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This is the time of year when schedules in the Legislature get updated, sometimes hourly, in order to accommodate required meetings of the Appropriations Committee and the Ways and Means Committee along with negotiations with the Senate and the Governor’s office.  As the final touches are put on a few policy bills that are outstanding and the final agreements on the budget are hammered out, the process is constantly shifting.  As a result, my newsletter missed its normal Thursday release.  Last Wednesday, all policy bills that were agreed to by both the House and the Senate were passed. Budget negotiations that were ongoing were the priority of House leadership leaving no need for all one hundred of us to remain in Des Moines.  Since it’s that time of year when there is plenty to do on the farm I headed home and spent several days in a tractor.

One of the goals the House Republican caucus set at the beginning of the session was to pass legislation that supported law enforcement in our state.  With the “defund the police” movement gaining traction in many places across the country, we feel it is important that our law enforcement officers at all levels know that they have the support of the people.  We are accomplishing that on two fronts; in policy in the form of Senate File 342 and in the House Justice Systems budget bill.

Senate File 342 addresses many areas of concern expressed by our law enforcement community.  We have communities across the state dictating that they will not enforce certain sections of state and federal law.  This puts our officers at odds with their duty to enforce all laws equally and without discrimination.  SF 342 will withhold state funds from communities who make such demands on their police and sheriff’s departments.  SF 342 will also raise penalties on rioters and protesters who put law enforcement and the public in danger with their illegal activities.  Blocking Interstate 80 in Iowa City last summer put law enforcement in serious danger as they moved to stop traffic to protect the protestors on the Interstate.  It will also give motorists caught up in a protest immunity from criminal and civil penalties if a rioter is injured by the motorist’s automobile if the motorist is in fear of serious injury or death.  SF 342 will also make it a crime to use a laser to assault a police officer.  After two federal officers were permanently blinded by lasers in the Portland riots it was determined that under Iowa law lasers were not listed as dangerous weapons.  Anyone who assaults an officer with a laser will be guilty of a felony.  There are several other sections of the bill dealing with workmen’s compensation issues, removing law officers addresses from public records to prevent harassment, qualified immunity for officers performing their duties within the law and departmental rules, and allowing officers to use accumulated sick leave to pay for their health insurance after retirement.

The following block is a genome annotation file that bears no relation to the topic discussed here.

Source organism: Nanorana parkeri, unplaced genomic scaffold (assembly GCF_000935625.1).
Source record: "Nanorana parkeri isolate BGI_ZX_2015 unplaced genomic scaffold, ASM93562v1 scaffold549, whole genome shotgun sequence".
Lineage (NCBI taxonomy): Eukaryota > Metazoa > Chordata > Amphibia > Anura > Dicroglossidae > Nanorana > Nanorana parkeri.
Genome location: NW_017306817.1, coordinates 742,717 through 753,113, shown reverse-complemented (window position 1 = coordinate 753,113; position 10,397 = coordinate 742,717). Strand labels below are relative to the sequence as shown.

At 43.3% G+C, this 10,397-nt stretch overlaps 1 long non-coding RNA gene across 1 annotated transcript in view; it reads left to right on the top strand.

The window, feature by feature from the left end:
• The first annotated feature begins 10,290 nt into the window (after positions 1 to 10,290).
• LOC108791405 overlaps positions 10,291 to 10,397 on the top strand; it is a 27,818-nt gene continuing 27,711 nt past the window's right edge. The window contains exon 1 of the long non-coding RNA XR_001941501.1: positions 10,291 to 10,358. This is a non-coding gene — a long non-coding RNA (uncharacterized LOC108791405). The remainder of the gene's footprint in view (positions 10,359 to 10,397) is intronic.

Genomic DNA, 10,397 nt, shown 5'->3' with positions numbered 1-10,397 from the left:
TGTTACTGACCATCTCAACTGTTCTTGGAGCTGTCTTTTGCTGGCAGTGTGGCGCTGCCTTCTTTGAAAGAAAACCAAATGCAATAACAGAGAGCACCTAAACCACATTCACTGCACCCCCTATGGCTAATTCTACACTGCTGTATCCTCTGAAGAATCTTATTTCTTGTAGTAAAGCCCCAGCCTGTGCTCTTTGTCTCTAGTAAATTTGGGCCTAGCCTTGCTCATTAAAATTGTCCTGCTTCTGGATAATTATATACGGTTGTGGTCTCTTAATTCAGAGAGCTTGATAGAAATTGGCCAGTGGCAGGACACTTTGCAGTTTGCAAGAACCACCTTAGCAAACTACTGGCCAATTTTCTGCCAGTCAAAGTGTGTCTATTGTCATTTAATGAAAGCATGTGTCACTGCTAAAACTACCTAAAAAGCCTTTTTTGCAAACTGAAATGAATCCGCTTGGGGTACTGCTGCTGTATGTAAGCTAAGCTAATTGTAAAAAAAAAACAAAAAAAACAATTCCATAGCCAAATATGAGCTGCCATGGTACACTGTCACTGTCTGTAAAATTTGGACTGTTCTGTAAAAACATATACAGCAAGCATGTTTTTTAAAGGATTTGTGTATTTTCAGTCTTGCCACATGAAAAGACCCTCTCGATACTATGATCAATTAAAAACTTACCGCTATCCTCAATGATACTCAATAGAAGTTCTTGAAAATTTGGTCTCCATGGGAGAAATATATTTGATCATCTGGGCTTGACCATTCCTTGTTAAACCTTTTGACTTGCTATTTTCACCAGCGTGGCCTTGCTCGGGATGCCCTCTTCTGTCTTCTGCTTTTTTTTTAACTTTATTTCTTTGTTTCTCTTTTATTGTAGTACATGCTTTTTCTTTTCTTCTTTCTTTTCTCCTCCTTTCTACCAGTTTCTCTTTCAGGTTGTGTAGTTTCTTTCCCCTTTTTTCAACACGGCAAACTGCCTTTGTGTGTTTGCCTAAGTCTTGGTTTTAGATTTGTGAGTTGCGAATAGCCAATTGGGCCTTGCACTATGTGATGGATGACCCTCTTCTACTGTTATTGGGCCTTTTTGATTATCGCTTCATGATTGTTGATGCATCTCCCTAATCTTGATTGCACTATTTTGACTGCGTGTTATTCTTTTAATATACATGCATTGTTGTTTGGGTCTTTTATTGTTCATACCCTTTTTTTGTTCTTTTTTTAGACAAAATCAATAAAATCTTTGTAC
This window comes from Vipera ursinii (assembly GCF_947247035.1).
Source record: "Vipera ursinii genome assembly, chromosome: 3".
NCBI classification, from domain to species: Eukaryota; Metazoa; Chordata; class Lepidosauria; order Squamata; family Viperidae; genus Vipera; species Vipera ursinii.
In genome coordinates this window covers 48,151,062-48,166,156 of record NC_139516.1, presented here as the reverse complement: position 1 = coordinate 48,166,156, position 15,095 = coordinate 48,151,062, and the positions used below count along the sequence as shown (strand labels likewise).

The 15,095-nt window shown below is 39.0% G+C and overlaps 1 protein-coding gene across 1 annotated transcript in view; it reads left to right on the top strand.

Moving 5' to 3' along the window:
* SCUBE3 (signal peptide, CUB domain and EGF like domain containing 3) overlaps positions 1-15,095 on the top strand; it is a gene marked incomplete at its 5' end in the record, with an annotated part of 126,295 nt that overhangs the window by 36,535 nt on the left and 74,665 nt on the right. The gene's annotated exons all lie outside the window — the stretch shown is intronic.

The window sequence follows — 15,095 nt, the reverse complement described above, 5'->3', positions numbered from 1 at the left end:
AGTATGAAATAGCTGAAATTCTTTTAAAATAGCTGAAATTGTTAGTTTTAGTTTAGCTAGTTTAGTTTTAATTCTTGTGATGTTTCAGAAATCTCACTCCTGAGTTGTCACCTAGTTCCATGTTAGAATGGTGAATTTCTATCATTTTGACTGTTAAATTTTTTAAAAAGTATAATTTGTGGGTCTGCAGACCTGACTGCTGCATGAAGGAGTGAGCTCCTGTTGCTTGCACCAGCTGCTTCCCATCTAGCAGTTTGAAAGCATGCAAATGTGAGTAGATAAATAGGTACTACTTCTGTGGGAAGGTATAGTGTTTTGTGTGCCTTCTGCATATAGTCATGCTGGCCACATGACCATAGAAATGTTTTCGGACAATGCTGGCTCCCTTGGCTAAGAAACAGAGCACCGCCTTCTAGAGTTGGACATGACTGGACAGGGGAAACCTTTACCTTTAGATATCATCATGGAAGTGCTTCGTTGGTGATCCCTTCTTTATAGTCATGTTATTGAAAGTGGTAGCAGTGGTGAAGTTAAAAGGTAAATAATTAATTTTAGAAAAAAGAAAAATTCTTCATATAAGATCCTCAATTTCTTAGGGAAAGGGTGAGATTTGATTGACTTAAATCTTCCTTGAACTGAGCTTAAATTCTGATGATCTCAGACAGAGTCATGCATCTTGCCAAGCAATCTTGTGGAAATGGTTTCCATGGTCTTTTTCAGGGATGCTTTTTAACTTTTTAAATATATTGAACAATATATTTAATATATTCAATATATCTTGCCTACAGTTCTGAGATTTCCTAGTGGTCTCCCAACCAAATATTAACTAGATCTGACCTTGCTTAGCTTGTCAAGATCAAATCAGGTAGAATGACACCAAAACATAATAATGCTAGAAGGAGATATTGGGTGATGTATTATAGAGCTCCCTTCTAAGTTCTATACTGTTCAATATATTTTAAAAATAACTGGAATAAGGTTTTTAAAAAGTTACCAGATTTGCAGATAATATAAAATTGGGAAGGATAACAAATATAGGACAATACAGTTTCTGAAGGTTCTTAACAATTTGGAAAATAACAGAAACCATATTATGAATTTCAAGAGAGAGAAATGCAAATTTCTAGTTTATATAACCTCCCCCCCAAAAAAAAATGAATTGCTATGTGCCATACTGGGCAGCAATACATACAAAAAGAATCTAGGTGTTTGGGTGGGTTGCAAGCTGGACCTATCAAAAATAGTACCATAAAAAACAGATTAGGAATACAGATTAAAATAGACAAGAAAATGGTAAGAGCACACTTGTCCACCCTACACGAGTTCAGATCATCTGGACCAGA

I talked about the budget considerations in last week’s newsletter.  The budget proposed by the House will increase the number of highway patrolmen and DCI agents.  It will finance the department’s equipment needs.  It will increase the efficiency of the crime lab and evidence processing. DCI will be in a better position to take on cyber crimes like child pornography and fraud against senior citizens. They will also gear up for the coming onslaught of human trafficking as a result of the crises at the southern border.  The combined effect of these two initiatives working in concert will tell our law enforcement community that in no uncertain terms; We have your back.

The outlook today indicates to me that we have ten days to two weeks left in the session. I am looking forward to being home and for a good crop year.

Author: Gary Worthan